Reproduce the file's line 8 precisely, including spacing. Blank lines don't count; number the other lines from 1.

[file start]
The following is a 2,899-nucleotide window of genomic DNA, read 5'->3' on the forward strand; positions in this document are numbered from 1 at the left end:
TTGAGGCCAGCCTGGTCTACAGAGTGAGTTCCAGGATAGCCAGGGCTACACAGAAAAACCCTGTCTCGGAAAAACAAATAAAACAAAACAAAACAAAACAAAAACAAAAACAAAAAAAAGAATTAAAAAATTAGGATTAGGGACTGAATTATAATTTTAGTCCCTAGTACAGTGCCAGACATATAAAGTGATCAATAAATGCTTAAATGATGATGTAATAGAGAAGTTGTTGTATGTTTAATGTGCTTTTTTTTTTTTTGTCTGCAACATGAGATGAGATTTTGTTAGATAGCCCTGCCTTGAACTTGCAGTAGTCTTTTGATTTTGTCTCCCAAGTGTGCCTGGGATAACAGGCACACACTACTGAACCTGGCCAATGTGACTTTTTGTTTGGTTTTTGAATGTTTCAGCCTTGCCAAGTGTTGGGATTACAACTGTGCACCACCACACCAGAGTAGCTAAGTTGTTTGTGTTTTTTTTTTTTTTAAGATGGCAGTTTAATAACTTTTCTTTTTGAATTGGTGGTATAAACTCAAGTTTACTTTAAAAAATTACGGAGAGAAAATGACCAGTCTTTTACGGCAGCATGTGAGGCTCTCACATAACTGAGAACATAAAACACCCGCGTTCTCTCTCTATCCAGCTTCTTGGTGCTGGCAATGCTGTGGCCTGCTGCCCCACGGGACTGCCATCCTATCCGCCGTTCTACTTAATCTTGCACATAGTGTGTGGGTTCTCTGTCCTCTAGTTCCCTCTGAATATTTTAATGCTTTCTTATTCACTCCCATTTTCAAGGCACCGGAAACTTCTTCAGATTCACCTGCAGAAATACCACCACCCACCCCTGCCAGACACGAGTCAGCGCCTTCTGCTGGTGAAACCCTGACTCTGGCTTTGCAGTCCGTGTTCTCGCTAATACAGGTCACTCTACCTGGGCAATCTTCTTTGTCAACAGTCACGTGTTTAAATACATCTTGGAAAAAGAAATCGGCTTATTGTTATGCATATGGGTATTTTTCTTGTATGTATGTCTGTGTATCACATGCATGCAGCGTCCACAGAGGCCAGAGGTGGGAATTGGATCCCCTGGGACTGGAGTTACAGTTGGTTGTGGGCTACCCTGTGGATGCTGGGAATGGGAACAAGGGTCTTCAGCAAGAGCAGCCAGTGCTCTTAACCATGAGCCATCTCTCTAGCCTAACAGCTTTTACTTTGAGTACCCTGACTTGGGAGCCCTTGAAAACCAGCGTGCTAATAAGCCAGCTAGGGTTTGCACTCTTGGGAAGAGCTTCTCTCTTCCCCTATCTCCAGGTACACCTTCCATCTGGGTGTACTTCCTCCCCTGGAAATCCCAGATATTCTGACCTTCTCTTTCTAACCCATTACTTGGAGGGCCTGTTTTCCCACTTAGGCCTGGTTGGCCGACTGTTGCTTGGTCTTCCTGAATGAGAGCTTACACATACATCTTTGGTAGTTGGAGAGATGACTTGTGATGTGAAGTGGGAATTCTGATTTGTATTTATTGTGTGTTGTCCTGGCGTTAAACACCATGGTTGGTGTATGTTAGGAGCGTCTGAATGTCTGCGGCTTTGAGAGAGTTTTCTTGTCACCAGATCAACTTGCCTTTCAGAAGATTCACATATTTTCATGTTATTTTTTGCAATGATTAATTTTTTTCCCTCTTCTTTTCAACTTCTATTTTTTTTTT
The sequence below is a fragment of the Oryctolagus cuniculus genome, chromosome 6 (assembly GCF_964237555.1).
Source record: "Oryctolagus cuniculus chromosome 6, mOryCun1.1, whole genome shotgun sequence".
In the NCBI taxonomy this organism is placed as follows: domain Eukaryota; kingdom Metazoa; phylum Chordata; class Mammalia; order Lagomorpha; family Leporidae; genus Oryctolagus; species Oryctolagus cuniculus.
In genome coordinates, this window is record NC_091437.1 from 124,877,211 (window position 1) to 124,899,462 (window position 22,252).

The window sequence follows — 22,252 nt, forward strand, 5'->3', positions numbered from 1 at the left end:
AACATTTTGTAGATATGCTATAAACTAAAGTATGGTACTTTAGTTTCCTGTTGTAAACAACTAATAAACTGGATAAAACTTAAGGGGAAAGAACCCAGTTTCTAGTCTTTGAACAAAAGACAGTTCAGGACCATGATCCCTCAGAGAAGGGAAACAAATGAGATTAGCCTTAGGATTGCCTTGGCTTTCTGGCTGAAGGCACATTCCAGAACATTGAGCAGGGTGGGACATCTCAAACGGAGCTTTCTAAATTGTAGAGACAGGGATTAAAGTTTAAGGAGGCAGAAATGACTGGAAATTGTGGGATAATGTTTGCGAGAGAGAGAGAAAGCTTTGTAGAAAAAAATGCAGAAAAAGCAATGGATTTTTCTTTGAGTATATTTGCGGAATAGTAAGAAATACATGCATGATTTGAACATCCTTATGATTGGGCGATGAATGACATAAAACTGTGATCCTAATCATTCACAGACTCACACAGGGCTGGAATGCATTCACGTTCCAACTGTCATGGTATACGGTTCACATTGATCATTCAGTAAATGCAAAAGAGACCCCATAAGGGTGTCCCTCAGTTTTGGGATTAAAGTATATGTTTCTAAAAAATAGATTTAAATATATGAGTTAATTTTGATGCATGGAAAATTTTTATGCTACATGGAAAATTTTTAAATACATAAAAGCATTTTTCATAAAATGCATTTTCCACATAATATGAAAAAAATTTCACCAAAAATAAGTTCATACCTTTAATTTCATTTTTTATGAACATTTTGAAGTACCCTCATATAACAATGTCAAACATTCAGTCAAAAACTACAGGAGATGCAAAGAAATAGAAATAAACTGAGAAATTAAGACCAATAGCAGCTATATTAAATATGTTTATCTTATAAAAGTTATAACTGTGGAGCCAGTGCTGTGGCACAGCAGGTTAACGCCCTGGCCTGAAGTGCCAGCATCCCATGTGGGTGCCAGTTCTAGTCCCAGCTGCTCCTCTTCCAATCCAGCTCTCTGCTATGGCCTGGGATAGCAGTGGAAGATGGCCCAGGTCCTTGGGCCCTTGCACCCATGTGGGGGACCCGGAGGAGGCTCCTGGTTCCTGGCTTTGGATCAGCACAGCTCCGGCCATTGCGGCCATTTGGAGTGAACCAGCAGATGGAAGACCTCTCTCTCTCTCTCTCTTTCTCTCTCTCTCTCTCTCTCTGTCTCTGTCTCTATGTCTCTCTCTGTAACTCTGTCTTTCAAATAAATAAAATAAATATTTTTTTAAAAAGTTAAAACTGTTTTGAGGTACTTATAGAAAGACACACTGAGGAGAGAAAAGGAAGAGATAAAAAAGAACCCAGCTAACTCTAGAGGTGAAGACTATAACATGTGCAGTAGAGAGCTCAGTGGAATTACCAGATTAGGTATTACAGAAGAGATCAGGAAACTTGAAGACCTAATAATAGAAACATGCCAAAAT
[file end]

AACATTTTGTAGATATGCTATAAACTAAAGTATGGTACTTTAGTTTCCTGTTGTAAACAACTAATAAACTGGATAAAACTTAAGGGGAAAGAACCCAGTTTCTAGTCTTTGAACAAAAGACAGTTCAGGACCATGATCCCTCAGAGAAGGGAAACAAATGAGATTAGCCTTAGGATTGCCTTGGCTTTCTGGCTGAAGGCACATTCCAGAACATTGAGCAGGGTGGGACATCTCAAACGGAGCTTTCTAAATTGTAGAGACAGGGATTAAAGTTTAAGGAGGCAGAAATGACTGGAAATTGTGGGATAATGTTTGCGAGAGAGAGAGAAAGCTTTGTAGAAAAAAATGCAGAAAAAGCAATGGATTTTTCTTTGAGTATATTTGCGGAATAGTAAGAAATACATGCATGATTTGAACATCCTTATGATTGGGCGATGAATGACATAAAACTGTGATCCTAATCATTCACAGACTCACACAGGGCTGGAATGCATTCACGTTCCAACTGTCATGGTATACGGTTCACATTGATCATTCAGTAAATGCAAAAGAGACCCCATAAGGGTGTCCCTCAGTTTTGGGATTAAAGTATATGTTTCTAAAAAATAGATTTAAATATATGAGTTAATTTTGATGCATGGAAAATTTTTATGCTACATGGAAAATTTTTAAATACATAAAAGCATTTTTCATAAAATGCATTTTCCACATAATATGAAAAAAATTTCACCAAAAATAAGTTCATACCTTTAATTTCATTTTTTATGAACATTTTGAAGTACCCTCATATAACAATGTCAAACATTCAGTCAAAAACTACAGGAGATGCAAAGAAATAGAAATAAACTGAGAAATTAAGACCAATAGCAGCTATATTAAATATGTTTATCTTATAAAAGTTATAACTGTGGAGCCAGTGCTGTGGCACAGCAGGTTAACGCCCTGGCCTGAAGTGCCAGCATCCCATGTGGGTGCCAGTTCTAGTCCCAGCTGCTCCTCTTCCAATCCAGCTCTCTGCTATGGCCTGGGATAGCAGTGGAAGATGGCCCAGGTCCTTGGGCCCTTGCACCCATGTGGGGGACCCGGAGGAGGCTCCTGGTTCCTGGCTTTGGATCAGCACAGCTCCGGCCATTGCGGCCATTTGGAGTGAACCAGCAGATGGAAGACCTCTCTCTCTCTCTCTCTTTCTCTCTCTCTCTCTCTCTCTGTCTCTGTCTCTATGTCTCTCTCTGTAACTCTGTCTTTCAAATAAATAAAATAAATATTTTTTTAAAAAGTTAAAACTGTTTTGAGGTACTTATAGAAAGACACACTGAGGAGAGAAAAGGAAGAGATAAAAAAGAACCCAGCTAACTCTAGAGGTGAAGACTATAACATGTGCAGTAGAGAGCTCAGTGGAATTACCAGATTAGGTATTACAGAAGAGATCAGGAAACTTGAAGACCTAATAATAGAAACATGCCAAAAT